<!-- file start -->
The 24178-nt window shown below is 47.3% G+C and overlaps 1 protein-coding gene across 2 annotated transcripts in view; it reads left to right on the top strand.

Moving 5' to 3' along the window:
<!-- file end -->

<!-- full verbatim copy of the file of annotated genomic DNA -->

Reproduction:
The 24178-nt window shown below is 47.3% G+C and overlaps 1 protein-coding gene across 2 annotated transcripts in view; it reads left to right on the top strand.

Moving 5' to 3' along the window: